2014’s release Neighbors won audiences who enjoyed the comical story of a battle between a young couple and their fraternity “neighbors.” For the sequel, director Nicholas Stoller and producers Seth Rogen, Evan Goldberg and James Weaver hoped to catch lightening in a bottle again with a new story, one that wasn’t just a retelling — or expanding — of the first. As Rogen, who stars in and produces the film, says: “The conversation wasn’t how to escalate it; that’s where a lot of sequels go wrong. It was how to evolve it. We weren’t trying to add more and make a bigger version of the first; we wanted to explore what the next thing was that would happen in these people’s lives.”
He continues, “The first film dealt with not wanting to accept the idea of growing up and still having the desire to party and act immature. In this one Mac and Kelly have accepted that they’ve grown up, but don’t want to accept that their kids are going to grow up and eventually dislike them. While the first one was about Mac and Kelly wanting to still be kids, this one is about them trying to control a kid.”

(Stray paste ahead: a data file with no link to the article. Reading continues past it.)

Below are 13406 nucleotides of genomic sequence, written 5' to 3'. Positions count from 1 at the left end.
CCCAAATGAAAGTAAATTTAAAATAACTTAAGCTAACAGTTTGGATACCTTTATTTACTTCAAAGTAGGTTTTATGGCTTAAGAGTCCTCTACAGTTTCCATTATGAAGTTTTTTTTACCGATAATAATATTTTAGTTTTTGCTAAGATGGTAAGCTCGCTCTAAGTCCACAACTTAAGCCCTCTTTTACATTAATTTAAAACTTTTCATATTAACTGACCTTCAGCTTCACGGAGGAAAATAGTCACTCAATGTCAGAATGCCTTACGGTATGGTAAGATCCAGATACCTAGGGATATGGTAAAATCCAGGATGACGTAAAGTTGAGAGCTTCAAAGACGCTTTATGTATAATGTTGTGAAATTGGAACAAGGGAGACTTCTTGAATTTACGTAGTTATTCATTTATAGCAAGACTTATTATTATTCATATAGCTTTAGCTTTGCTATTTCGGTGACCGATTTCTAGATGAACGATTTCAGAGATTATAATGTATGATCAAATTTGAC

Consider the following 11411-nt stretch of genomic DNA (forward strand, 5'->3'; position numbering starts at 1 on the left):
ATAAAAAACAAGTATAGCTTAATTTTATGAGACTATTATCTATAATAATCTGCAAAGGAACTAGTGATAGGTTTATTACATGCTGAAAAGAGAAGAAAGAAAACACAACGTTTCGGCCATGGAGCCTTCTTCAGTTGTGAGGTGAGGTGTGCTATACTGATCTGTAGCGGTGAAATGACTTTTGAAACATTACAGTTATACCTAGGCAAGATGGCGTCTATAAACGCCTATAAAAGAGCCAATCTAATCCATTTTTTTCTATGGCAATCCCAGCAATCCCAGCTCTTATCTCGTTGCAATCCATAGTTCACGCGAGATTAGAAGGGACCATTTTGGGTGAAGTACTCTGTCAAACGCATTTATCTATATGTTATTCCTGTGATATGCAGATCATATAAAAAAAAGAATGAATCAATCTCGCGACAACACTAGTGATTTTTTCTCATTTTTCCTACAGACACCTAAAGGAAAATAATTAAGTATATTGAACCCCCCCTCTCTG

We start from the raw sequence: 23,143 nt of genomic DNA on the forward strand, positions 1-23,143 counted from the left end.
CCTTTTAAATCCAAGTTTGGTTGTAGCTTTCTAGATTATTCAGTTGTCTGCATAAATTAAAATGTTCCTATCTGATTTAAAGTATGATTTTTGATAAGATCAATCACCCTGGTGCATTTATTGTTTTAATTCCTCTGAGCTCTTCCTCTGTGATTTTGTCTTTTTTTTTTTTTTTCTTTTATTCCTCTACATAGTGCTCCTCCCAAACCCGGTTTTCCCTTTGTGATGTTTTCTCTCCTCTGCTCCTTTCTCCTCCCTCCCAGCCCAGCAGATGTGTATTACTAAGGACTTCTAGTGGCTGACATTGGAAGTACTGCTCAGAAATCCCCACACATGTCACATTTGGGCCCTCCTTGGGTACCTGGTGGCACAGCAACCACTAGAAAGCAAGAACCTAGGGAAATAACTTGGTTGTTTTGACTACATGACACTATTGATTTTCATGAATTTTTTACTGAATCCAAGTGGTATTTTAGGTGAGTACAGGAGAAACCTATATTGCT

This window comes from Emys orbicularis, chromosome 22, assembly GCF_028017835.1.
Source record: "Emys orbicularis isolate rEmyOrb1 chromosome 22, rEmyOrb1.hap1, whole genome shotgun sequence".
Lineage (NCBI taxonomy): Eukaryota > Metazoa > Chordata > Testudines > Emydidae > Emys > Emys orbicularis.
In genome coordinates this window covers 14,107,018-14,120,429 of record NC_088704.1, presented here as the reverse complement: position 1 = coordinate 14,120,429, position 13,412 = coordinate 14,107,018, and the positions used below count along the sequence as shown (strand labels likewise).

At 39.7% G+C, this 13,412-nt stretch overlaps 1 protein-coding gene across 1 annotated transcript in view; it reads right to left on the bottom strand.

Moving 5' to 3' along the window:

According to the Neighbors 2: Sorority Rising press kit: While developing the ideas for a sequel, numerous story concepts and scenarios were considered: (Delta Psi returns years later! There’s a mythological party dorm called Dormopolis!). But, finally, the creative team came up with the idea of a hard-partying sorority moving into the vacant house next door to Mac and Kelly. It was then that the team made a surprising discovery. “Someone in our office was in a sorority and overheard us talking about the idea of a hard-partying sorority moving in next door,” recalls Rogen. “She offhandedly mentioned that they actually aren’t allowed to throw parties. Once we looked it up, we found that it was true it gave us the idea for the whole storyline.”
In fact, a little Googling dug up the fact that Greek letter sororities are barred from serving alcohol at their residences. With the discovery of this glaring gender inequality, the filmmakers had stumbled on an interesting issue that broadened the scope of the Neighbors universe. “When we started researching how sororities work, we were shocked at how sexist the system was,” says Goldberg. “Seth and I are from Canada and assumed that they threw parties just like the frats did. We knew that having a feminist undertone and storyline would make the movie a lot more interesting.”
Of course, the girls arriving at the film’s college, Braxton, were ready to taste the storied college culture — away from the eyes of their parents and restrictions of high school life. Once they grasped the reality that they couldn’t throw-down as hard as the boys, they found an ideal worth fighting for. Any self-respecting girl has to fight for her right to party.
And thus, Neighbors 2: Sorority Rising was born.
Neighbors 2: Sorority Rising is available beginning Sept. 20 on Video On Demand. Check your cable system for availability.